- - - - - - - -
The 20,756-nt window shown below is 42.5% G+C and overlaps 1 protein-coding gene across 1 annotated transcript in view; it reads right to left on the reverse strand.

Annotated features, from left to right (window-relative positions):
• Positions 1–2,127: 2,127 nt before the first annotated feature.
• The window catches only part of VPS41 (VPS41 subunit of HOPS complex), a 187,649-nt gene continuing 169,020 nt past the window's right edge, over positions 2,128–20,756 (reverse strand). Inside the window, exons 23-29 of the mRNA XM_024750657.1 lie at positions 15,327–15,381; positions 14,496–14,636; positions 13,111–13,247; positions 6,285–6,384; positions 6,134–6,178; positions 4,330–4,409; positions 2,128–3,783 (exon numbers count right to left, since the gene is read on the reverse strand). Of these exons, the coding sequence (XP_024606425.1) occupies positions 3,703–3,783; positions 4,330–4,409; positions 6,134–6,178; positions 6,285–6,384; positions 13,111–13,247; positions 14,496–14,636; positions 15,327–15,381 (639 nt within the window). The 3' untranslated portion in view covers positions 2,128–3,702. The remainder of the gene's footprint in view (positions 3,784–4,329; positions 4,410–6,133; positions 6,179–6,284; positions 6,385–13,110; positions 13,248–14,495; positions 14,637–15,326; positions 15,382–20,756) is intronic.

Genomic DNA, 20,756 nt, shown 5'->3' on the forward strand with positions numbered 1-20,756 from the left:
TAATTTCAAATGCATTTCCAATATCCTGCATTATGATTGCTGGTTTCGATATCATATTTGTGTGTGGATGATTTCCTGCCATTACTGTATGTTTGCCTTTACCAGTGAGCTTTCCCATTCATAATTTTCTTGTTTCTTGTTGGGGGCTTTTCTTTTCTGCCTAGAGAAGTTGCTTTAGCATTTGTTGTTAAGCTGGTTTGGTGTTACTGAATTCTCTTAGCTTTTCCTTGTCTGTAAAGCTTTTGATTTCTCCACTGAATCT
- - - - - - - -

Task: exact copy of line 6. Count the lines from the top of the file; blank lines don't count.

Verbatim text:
TAATTTCAAATGCATTTCCAATATCCTGCATTATGATTGCTGGTTTCGATATCATATTTGTGTGTGGATGATTTCCTGCCATTACTGTATGTTTGCCTTTACCAGTGAGCTTTCCCATTCATAATTTTCTTGTTTCTTGTTGGGGGCTTTTCTTTTCTGCCTAGAGAAGTTGCTTTAGCATTTGTTGTTAAGCTGGTTTGGTGTTACTGAATTCTCTTAGCTTTTCCTTGTCTGTAAAGCTTTTGATTTCTCCACTGAATCT